This year has been very interesting for many reasons. We did our first photography workshop and also our first photo tour to Spiti. This was our first and we were excited and apprehensive at the same time. We travelled to Spiti last year with our daughter and realised that Spiti is not meant for everyone. Its nothing like Leh, its nothing like any other hill station, its nothing like any place you have been to before. Yet, it is one of the most treacherous and breath taking places in India that deserves at least one visit in a life time. For travel enthusiasts, for photographers and for nature lovers Spiti is a must do.
Our trip was scheduled for 6 nights. People joined from Bangalore, Delhi and Jodhpur. Our first stop was at Nala Garh where we spent one night before starting for Naggar. Day two, the group started early from Naggar because we wanted to avoid getting stuck in the water crossings. When you go to Spiti there are many water crossings and streams that you need to drive through. It is always advisable to start early and sleep early. The reason is that as the way progresses the glacier starts to melt faster increasing the water level in these streams. After almost 10 hours of driving on mud, grit, gravel, lose rocks, dry river beds, boulders and streams we reached Losar village in the evening. That night ended with barbequing fresh trout fish for dinner.
Day Two was filled with exploring Kaza, Langsa, Komic which is the highest village in the world and Hikkim which has the highest post office in the world. We can’t wrap our heads around the fact that someone comes all the way to Hikkim to collect letters to be delivered all over the world in todays day and age where everything is available at the touch of a button. These villages look like places from a different era and different world.
Day Three was a trip to the rolling plains of Takcha. Post which we came back to Losar and had a scrumptious lunch of local Spiti food at the quaint Singaling restaurant in the village. After lunch, we did a leisurely photo walk to document life and people of the village. It was a lovely walk across the golden barley fields with Tibetan chants wafting in from the small monastery on top of the hill. We walked all the way to our place of stay (Nomadic Cottages) at Losar. After dinner and many conversations over ginger-honey-lemon tea we woke up again at 4am for star gazing and to shoot the milky way. It must have been 7 degrees outside but we did not mind the cold and the strong winds. The shoot went on till the first rays of the sun started filtering in through the star spangled night sky.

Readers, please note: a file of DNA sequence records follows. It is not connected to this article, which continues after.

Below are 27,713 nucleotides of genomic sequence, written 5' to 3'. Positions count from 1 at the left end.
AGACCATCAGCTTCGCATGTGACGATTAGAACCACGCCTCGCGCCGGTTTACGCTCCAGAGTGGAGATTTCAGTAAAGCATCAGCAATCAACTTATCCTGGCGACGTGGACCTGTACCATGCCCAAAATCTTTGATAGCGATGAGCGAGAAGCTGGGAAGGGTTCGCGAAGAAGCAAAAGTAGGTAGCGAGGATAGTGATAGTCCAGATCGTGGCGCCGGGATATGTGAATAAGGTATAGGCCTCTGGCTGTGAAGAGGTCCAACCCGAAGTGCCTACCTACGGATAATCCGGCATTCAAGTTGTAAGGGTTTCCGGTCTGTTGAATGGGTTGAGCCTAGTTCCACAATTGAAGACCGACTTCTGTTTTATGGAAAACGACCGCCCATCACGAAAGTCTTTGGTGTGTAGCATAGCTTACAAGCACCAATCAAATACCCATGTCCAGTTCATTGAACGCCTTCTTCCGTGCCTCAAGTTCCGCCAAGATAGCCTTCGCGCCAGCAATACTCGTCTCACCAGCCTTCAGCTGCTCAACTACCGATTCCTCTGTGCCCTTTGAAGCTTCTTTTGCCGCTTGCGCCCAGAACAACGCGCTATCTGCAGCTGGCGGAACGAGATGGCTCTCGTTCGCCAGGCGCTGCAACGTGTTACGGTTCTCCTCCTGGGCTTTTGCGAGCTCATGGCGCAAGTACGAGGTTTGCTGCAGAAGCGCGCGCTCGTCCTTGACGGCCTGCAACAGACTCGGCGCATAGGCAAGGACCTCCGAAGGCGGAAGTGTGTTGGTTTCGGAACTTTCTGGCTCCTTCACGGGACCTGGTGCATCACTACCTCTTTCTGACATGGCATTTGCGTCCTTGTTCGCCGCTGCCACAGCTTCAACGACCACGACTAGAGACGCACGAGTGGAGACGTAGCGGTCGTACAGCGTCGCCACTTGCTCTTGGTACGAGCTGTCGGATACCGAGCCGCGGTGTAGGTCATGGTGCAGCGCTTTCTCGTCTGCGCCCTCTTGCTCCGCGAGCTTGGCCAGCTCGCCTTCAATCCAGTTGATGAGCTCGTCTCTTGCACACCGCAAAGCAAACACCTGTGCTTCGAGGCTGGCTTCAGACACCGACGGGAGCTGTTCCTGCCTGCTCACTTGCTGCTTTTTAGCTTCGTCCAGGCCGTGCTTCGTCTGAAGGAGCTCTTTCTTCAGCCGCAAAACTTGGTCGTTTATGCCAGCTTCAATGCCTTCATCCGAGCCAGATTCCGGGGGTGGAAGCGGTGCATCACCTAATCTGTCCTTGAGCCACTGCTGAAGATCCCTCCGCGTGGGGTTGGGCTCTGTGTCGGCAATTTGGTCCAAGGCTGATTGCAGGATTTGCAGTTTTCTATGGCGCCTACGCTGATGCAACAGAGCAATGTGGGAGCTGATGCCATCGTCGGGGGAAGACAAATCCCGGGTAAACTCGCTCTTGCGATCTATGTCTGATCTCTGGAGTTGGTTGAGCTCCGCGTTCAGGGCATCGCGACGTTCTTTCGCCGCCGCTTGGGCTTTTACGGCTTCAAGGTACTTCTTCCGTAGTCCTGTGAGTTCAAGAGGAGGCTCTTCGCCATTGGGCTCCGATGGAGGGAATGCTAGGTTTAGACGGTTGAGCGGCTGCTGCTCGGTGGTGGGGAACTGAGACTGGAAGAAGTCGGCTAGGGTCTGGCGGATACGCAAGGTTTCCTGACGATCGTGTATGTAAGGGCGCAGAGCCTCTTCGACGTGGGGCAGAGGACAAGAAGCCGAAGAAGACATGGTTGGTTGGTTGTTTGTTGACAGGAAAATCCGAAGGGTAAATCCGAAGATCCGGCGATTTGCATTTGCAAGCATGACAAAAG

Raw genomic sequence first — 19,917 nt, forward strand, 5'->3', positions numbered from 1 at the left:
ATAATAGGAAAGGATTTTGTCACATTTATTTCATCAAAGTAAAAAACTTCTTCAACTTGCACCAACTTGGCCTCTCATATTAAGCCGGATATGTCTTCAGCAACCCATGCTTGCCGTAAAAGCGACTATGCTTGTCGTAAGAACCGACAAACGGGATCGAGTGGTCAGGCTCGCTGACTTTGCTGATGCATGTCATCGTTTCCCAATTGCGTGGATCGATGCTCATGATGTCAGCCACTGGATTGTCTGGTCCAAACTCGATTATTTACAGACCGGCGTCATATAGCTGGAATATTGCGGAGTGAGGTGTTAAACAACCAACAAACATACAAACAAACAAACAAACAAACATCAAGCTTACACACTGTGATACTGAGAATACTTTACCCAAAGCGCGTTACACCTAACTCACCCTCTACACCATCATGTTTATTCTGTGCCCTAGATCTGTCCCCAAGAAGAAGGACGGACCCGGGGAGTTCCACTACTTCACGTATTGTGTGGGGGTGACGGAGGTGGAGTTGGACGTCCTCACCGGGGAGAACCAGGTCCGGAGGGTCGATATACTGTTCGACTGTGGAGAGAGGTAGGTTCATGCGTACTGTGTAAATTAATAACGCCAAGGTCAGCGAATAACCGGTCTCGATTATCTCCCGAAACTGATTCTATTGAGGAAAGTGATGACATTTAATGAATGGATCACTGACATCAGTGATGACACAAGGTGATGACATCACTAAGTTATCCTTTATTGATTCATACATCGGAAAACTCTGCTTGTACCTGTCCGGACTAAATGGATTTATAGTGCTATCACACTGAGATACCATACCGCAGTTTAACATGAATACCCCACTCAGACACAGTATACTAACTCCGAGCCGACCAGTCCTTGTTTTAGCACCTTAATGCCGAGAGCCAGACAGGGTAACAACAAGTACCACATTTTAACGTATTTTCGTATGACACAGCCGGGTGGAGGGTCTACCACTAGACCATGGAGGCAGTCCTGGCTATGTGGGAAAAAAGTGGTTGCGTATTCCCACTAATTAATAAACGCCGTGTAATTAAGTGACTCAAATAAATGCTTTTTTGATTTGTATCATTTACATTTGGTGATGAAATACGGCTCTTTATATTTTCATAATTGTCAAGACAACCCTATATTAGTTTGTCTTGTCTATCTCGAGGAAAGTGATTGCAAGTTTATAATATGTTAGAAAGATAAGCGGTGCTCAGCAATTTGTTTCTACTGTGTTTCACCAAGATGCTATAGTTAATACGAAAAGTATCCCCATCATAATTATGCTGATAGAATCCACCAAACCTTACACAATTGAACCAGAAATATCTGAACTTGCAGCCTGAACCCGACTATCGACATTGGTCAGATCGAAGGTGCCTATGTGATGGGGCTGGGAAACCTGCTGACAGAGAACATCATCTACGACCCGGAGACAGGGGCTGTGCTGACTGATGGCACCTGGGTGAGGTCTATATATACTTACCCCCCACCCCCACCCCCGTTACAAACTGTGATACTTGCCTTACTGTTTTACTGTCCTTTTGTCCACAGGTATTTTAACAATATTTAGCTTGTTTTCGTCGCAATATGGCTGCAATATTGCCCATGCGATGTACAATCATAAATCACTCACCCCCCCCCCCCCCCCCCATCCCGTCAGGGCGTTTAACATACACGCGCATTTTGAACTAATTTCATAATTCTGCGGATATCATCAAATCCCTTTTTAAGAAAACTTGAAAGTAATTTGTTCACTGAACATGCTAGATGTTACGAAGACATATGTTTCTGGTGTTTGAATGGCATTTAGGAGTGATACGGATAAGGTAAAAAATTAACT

On the fourth day we bid adieu to Losar and started our journey towards our camps at Chandra Taal (The Moon Lake). Chandra Taal is a crescent shaped lake at an altitude of 14,100 feet. It is very popular among trekkers and campers. We arrived at our camp site in the afternoon and were greeted with some hot cups of masala chai by Tawang, our camp co-ordinator from Nomadic Destinations. We quickly settled in our beautifully appointed swiss tents and filled our tummies with Maggie. We started our journey to Chandra Taal post lunch from the parking point. The entire afternoon was spent sitting by the lake and absorbing the atmosphere.
Day Five started early as we all wanted to go back to the lake to do a parikrama. The water was still but the sky was overcast. That day we walked with the shepherds and their sheep dogs to get a glimpse of their life. We walked with their flock and chatted with the shepherd about his life in such an inhospitable terrain. The day ended with delicious tingmo and egg curry.
Day Six with a very heavy heart we bade our farewell to Chandra taal, our little heaven for the last couple of days and started our journey back home.
We stopped at Naggar Castle to spend a night. Naggar Castle is a 500 years old heritage property managed by the government of Himachal Pradesh. It’s a decent place with rich history, a museum, good food and great service.
These are some of the pictures from the experiential photo tour.